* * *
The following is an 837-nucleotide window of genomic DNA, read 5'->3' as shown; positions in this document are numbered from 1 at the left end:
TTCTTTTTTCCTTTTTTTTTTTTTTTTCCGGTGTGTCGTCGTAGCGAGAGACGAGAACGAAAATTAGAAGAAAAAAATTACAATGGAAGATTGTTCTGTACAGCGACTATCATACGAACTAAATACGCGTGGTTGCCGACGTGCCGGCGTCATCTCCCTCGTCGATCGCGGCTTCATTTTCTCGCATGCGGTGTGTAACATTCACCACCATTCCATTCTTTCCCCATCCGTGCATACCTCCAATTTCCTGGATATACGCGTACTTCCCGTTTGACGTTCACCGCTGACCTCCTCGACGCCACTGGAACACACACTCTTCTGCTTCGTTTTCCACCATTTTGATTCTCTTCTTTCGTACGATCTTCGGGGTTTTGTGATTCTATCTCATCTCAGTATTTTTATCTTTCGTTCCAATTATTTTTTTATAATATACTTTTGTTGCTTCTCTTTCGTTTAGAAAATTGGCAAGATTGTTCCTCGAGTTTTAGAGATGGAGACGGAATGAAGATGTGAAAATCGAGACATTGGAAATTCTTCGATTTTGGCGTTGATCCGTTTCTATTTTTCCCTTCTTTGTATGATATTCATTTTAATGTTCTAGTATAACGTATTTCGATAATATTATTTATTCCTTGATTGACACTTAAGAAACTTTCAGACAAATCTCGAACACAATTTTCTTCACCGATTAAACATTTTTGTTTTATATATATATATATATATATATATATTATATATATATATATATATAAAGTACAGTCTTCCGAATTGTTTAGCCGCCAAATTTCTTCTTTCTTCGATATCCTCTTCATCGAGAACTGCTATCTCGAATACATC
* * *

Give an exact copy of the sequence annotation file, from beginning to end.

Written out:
The following is an 837-nucleotide window of genomic DNA, read 5'->3' as shown; positions in this document are numbered from 1 at the left end:
TTCTTTTTTCCTTTTTTTTTTTTTTTTCCGGTGTGTCGTCGTAGCGAGAGACGAGAACGAAAATTAGAAGAAAAAAATTACAATGGAAGATTGTTCTGTACAGCGACTATCATACGAACTAAATACGCGTGGTTGCCGACGTGCCGGCGTCATCTCCCTCGTCGATCGCGGCTTCATTTTCTCGCATGCGGTGTGTAACATTCACCACCATTCCATTCTTTCCCCATCCGTGCATACCTCCAATTTCCTGGATATACGCGTACTTCCCGTTTGACGTTCACCGCTGACCTCCTCGACGCCACTGGAACACACACTCTTCTGCTTCGTTTTCCACCATTTTGATTCTCTTCTTTCGTACGATCTTCGGGGTTTTGTGATTCTATCTCATCTCAGTATTTTTATCTTTCGTTCCAATTATTTTTTTATAATATACTTTTGTTGCTTCTCTTTCGTTTAGAAAATTGGCAAGATTGTTCCTCGAGTTTTAGAGATGGAGACGGAATGAAGATGTGAAAATCGAGACATTGGAAATTCTTCGATTTTGGCGTTGATCCGTTTCTATTTTTCCCTTCTTTGTATGATATTCATTTTAATGTTCTAGTATAACGTATTTCGATAATATTATTTATTCCTTGATTGACACTTAAGAAACTTTCAGACAAATCTCGAACACAATTTTCTTCACCGATTAAACATTTTTGTTTTATATATATATATATATATATATATATTATATATATATATATATATAAAGTACAGTCTTCCGAATTGTTTAGCCGCCAAATTTCTTCTTTCTTCGATATCCTCTTCATCGAGAACTGCTATCTCGAATACATC